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HTF DVD REVIEW: The Mummy 2-Disc Special Edition (1932) (1 Viewer)

Kevin EK

Senior HTF Member
May 9, 2003


Studio: Universal
Original Release: 1932
Length: 1 hour 13 mins
Genre: Horror/Adventure/Romance

Aspect Ratio: 1.33:1 Full Frame
Color/B&W: Black & White Feature/Color Supplements

English Dolby Digital 2.0 Mono

Subtitles: English SDH, Spanish, French
Rating: Not Rated (Mildly Scary Moments, Intense Karloff Stares)

Release Date: July 8, 2008

Rating: 3 ½ :star: :star: :star: ½/ :star: :star: :star: :star: :star:

Starring: Boris Karloff, Zita Johann, David Manners, Bramwell Fletcher, Arthur Byron and Edward van Sloan

Written by: John L. Balderston
Based on a story by: Nina Wilcox Putnam and Richard Schayer
Directed by: Karl Freund

The Mummy is a curious addition to the line of Universal horror films from the 1930’s, in that it is more of an adventurous romance than a scare fest, but it still has that opening image of Boris Karloff in exquisite Mummy makeup to get the viewer going. The plot is clearly designed to take advantage of the interest in Egypt and mummies after the 1922 discovery of the tomb of Tutankhamun. At the same time, many scenes are designed to echo the prior year’s hit, Dracula, with the same screenwriter brought back, along with cinematographer Karl Freund, promoted here to director. The grotesque “monster” moment of the film passes quickly, and the next hour or so is spent with the heroes as they deal with the attempt by Karloff’s revived Imhotep to similarly revive his lost love. Since her soul has already been reincarnated, Imhotep embarks on a mad plot to kill the current incarnation and return her soul to her original body. While this sounds like typically scary material, it actually plays in a more tragic vein. This is greatly enhanced by the performance of Zita Johann as the the lost princess and particularly by Karloff, whose stillness and intensity is simultaneously moving and chilling. And I should note that the filming techniques are very much in a vein with silent films, particularly for a flashback sequence to Ancient Egypt. In the hands of Karl Freund, this is all fairly effective stuff – not that scary, but still quite atmospheric.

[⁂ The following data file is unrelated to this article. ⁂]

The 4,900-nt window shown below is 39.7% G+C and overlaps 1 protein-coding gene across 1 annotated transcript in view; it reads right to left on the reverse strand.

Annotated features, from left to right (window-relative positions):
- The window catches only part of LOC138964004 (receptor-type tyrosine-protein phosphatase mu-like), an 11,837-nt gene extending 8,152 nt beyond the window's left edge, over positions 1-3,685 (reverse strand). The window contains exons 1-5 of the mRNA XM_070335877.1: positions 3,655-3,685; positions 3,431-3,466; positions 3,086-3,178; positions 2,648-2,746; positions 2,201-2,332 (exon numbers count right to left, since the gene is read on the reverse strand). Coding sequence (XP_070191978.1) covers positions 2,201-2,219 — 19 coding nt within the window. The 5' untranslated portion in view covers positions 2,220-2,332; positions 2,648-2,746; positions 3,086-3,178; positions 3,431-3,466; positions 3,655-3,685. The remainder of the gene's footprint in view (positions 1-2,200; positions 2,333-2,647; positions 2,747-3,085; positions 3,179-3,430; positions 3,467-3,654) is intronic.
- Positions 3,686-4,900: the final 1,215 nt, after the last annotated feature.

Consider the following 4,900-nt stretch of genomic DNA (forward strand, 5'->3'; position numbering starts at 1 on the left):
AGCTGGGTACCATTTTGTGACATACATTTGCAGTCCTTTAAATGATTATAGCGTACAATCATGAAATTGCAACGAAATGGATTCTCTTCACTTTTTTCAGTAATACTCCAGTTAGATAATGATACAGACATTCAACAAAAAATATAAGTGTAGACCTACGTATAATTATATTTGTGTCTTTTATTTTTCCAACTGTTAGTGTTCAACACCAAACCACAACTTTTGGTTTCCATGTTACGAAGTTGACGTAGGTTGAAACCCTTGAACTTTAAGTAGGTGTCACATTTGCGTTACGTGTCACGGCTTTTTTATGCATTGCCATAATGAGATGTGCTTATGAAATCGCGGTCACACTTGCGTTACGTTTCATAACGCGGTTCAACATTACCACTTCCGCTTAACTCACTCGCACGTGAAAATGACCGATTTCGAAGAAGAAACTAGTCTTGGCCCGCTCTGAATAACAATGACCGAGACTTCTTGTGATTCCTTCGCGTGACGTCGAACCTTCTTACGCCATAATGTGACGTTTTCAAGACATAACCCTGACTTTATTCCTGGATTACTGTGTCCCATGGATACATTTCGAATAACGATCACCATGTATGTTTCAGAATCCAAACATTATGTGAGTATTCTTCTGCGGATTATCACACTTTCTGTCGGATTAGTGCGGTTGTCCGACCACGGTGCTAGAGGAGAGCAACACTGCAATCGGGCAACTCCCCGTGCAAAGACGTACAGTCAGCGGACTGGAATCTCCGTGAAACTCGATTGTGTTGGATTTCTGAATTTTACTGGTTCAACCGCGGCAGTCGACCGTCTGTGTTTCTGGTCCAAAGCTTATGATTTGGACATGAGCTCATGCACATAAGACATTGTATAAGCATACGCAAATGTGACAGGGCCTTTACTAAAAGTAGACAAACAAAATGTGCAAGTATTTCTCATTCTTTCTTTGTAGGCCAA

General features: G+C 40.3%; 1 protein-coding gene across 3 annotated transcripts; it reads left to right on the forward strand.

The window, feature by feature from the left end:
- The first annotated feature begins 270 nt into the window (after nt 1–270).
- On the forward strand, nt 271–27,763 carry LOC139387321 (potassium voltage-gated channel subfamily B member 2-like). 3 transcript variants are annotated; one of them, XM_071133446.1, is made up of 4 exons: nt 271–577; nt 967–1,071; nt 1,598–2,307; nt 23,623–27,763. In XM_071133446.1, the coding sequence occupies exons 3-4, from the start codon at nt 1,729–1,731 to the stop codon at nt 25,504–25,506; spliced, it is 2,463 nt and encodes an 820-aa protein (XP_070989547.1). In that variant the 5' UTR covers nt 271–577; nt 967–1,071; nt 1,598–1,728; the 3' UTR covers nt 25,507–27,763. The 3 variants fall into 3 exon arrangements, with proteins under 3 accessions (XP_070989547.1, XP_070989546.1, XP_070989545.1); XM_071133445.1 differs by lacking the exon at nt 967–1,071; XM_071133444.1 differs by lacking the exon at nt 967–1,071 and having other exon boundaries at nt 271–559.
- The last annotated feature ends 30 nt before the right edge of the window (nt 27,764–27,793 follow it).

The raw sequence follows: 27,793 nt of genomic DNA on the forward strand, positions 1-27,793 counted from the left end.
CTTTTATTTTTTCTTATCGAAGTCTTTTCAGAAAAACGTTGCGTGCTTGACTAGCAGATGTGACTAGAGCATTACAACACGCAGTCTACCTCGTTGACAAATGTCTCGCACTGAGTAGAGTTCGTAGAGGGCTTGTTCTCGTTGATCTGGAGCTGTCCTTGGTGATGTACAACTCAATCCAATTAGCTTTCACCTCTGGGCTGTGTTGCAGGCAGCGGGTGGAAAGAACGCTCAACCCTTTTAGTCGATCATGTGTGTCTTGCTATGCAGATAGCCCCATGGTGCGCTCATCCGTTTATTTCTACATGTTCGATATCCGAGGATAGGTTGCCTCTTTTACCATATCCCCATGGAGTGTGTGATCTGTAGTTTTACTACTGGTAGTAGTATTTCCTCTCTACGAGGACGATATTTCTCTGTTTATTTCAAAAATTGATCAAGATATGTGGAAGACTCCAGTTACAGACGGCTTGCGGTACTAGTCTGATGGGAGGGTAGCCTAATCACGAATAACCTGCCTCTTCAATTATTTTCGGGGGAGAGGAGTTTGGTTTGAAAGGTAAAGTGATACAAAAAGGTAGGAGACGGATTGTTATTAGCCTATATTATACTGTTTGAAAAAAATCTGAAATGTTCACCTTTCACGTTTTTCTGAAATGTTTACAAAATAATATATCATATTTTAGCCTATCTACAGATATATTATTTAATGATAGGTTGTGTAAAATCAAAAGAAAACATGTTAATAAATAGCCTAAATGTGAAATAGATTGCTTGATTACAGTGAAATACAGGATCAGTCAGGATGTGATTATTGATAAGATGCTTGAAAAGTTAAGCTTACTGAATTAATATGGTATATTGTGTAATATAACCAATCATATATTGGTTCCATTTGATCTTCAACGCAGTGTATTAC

The current DVD is a 2 Disc “Legacy Series” special edition, and is the third time this film has been released on DVD by Universal. The current incarnation includes what looks like a new transfer of the same print used for the earlier releases, along with the same special features as the last two go-rounds, along with a new commentary and some featurettes. It feels like this edition was intended for the 75th Anniversary of the film, as was done with Dracula and Frankenstein, but was held back to coincide with the upcoming release of a new Mummy movie in theatres. If you already own the 2004 Legacy Collection Release, you will likely be happy with the materials you already have – but if you have never owned or seen this film before, the new release is certainly worth your time.

:star: :star: :star:

The Mummy is presented in its original 1.33:1 full frame in black and white. The print source appears to be the same as the original DVD release in 1999, as the picture skips in the same places – during an early bit of dialogue, and at the very end of the story – and has the same damage visible in some scenes. (The sequence of Helen walking her dog to the house of Imhotep/Ardeth Bay has the same vertical line running down the screen in both releases.) This looks like a new transfer of the print, in that it’s a little brighter and the flicker in some scenes has been reduced. It would be interesting to see if there were any other prints available anywhere that are in any better condition – but it is likely that we are seeing the best one Universal has in the vault.

AUDIO QUALITY: 3/5 :star: :star: :star:

The Mummy is presented in a Dolby Digital 2.0 Mono mix in English that sounds a little clearer than the 1999 release, but still contains some hiss and some other extraneous noise. (The same sequence of Helen walking to the house of Imhotep that has the vertical line also is marred by a high pitched whine.) But there has been some cleaning-up done here, and the dialogue is quite easy to understand, even when the characters lapse into the ancient tongues.

SPECIAL FEATURES: 4/5 :star: :star: :star: :star:
The Mummy comes with a bunch of special features, spread over the two discs. Most of these features are from the earlier DVD releases, but there is a new group commentary and a new featurette on makeup artist Jack Pierce to add to the value.

On the first disc, we find:

Feature Commentary by Paul M. Jensen – This commentary was available on both the 1999 and 2004 DVDs. It’s a bit dry, and sounds as though Jensen is reading from a prepared script. There’s a lot of information on tap here, but it’s more of a lecture on the subject of the film than a specific interaction with it.